Conflicting reports on independence

Hampshire Chronicle: John Swinney said an independent Scotland would start life with a 'healthy budget' John Swinney said an independent Scotland would start life with a 'healthy budget'

Scotland's two governments have published conflicting reports on the economic impact of independence in a bid to persuade voters to back them in September's referendum.

First Minister Alex Salmond declared it was a "watershed moment" in the campaign as he said people could be £1,000 a year better off in 15 years as a result of an "independence bonus".

But Chief Secretary to the Treasury Danny Alexander branded that a "bogus bonus" as he said remaining in the union would give everyone in Scotland an annual £1,400 "UK dividend".

The UK Government minister visited Edinburgh to make his case as the Treasury published a new report assessing the fiscal position of an independent Scotland over the period from 2016 to 2035/36.

At the same time Mr Salmond unveiled a rival publication which claimed an independent Scotland could be £5 billion a year better off in 15 years' time without having to raise taxes.

The London and Edinburgh administrations also clashed over figures which Mr Salmond claimed showed the Treasury had been ''caught red-handed trying to cook the books''.

Analysis released in advance had cited a possible cost of £2.7 billion for setting up a new state, but Professor Patrick Dunleavy of the London School of Economics told the Financial Times this was "bizarrely inaccurate".

Mr Alexander insisted Prof Dunleavy's work was not part of the Treasury report.

Meanwhile, the First Minister said no detailed work has been done by the Scottish Government to work out its own total figure for the cost of independence.

He said: " Today has been a watershed moment in the referendum campaign.

"The Treasury had been briefing that this would be a defining day in the independence debate - it certainly has been, but just not in the way they had planned.

"Westminster's figures have been blown to pieces as they have been disowned by the very experts the Treasury were citing, while we have set out the positive case for an economically successful independent Scotland.

"Mr Alexander's figures are in meltdown, and the Treasury have been left without a single shred of credibility."

He added: " People across Scotland will now be looking at the competing visions of our nation's future outlined today - our vision, based on the extraordinary wealth of Scotland and the ability of the people who live here to run their own country, or that of a Tory-led Westminster Government intent on running Scotland down and whose bogus figures have been brutally exposed."

Mr Salmond said his Government's paper ''gives a very clear picture of what independence could deliver in economic terms".

An increase of 0.3 percentage points in the productivity growth rate could raise an additional £2.4 billion a year in revenues by 2029/30, according to the report.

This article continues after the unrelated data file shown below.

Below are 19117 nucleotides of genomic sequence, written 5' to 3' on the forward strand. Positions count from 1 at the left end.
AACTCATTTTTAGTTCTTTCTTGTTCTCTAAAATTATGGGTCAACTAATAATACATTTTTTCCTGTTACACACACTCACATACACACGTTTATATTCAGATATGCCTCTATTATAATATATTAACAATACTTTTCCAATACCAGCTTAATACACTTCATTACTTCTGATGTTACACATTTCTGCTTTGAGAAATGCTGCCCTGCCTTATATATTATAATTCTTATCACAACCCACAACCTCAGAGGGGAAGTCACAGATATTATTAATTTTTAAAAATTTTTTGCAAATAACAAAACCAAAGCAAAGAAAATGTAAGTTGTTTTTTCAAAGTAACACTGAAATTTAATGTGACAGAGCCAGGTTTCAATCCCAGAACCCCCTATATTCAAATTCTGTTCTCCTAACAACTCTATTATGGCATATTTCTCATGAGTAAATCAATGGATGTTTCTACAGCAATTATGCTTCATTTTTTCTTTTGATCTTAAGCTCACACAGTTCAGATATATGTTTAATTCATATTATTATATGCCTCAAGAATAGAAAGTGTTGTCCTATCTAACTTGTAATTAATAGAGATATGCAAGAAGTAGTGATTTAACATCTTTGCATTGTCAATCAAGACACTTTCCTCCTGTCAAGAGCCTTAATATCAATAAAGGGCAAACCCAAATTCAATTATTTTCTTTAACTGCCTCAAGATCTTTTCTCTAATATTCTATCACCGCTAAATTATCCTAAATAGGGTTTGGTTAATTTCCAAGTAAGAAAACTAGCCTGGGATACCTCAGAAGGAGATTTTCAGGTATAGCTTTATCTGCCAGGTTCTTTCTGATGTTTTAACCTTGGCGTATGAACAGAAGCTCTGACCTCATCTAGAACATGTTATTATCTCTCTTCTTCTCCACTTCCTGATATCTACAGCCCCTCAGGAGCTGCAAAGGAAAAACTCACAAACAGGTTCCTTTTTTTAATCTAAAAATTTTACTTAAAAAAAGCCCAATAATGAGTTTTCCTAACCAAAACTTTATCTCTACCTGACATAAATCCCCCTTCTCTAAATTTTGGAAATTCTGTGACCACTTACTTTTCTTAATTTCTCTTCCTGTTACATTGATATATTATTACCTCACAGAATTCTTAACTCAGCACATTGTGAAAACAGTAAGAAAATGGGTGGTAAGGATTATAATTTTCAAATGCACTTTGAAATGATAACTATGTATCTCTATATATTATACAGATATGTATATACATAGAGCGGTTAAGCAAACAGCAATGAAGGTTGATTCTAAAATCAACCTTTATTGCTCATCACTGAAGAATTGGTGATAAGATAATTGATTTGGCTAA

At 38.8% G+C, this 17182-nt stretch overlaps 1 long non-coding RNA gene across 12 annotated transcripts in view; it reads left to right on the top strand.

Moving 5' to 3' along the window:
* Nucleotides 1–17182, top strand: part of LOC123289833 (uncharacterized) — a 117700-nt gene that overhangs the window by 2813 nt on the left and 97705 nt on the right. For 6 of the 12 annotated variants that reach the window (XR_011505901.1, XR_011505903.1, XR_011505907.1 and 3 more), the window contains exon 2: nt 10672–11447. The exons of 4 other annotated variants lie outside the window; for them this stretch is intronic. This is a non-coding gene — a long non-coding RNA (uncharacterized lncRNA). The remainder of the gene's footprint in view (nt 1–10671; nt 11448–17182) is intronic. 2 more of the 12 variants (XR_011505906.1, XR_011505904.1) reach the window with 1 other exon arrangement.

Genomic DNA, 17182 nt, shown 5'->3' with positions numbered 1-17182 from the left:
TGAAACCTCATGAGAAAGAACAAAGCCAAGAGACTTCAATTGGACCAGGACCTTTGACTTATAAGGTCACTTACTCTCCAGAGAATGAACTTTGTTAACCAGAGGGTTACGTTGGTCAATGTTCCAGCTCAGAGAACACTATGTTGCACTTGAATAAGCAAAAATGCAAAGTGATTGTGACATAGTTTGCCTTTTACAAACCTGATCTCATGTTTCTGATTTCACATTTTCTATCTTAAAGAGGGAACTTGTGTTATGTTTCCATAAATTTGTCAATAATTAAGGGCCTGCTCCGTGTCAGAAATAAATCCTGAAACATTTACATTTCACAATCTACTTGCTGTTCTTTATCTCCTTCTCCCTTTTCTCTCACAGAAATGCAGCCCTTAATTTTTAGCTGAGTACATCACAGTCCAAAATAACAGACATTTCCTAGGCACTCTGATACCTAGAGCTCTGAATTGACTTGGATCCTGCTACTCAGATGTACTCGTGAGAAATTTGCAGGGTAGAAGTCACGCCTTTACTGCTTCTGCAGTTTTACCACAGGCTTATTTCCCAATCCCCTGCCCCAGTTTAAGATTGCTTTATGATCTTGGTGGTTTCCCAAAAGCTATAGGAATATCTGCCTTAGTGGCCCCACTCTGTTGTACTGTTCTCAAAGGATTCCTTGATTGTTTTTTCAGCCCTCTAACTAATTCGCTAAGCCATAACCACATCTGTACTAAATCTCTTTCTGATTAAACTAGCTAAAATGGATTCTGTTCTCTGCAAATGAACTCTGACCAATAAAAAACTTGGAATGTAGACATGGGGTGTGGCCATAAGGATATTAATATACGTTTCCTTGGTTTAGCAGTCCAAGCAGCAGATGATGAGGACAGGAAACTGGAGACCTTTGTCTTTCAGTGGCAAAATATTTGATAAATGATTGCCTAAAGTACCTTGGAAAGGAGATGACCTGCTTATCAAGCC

Upping the employment rate in Scotland by 3.3 percentage points - taking it to the level of the five best-performing countries in the developed world - could provide additional revenues of £1.3 billion a year, it claimed.

Meanwhile, a rise in the population that is less than the UK as a whole is expected to see could net a further £1.5 billion a year by 2029/30, the report stated

"We project that over a 15-year period, the tax revenue addition is £5 billion - around £1,000 a head for every man, woman and child in Scotland, or some £2,000 for each Scottish family," Mr Salmond said.

"We describe that as the bonus of independence - the independence bonus. Not caused by increase in taxes, but by increase in productivity, increase in the working age population and an increase in employment."

Mr Alexander argued leaving the UK would mean lower tax revenues north of the border and increased public spending, as he challenged the Scottish Government to "come clean with people that there is a significant cost to setting up a new state".

The UK Government minister said a separate Scotland could face higher interest payments on government debts, at the same time as it had to deal with declining oil revenues and an ageing population.

''Today we have shown that, by staying together, Scotland's future will be safer, with stronger finances and a more progressive society," he said.

''Because as a United Kingdom we can pool resources and share risks, it means a UK dividend of £1,400 a year for every man, woman and child in Scotland.

''That dividend is our share of a more prosperous future. It is the money that will pay for better public services and a fairer society.''

The Treasury's £1,400 UK dividend - which effectively represents the UK Government's figure for the cost of independence - is calculated using a number of components.

The majority of the dividend comes from higher public spending in Scotland and lower onshore tax revenues at present and by 2016/17 that are not covered by higher oil revenues. It also includes people in Scotland avoiding direct costs that would come with independence, Mr Alexander said.

He claimed: "An independent Scotland would have to spend more to deliver the same services as now. So where does that leave us? A worse starting point. The cost of setting up a new state. Unfunded policies. Declining oil revenues and an ageing population.

"All of that, easily avoided by staying within the UK, is worth £1,400 for each person in Scotland for the next 20 years. That's the UK dividend."

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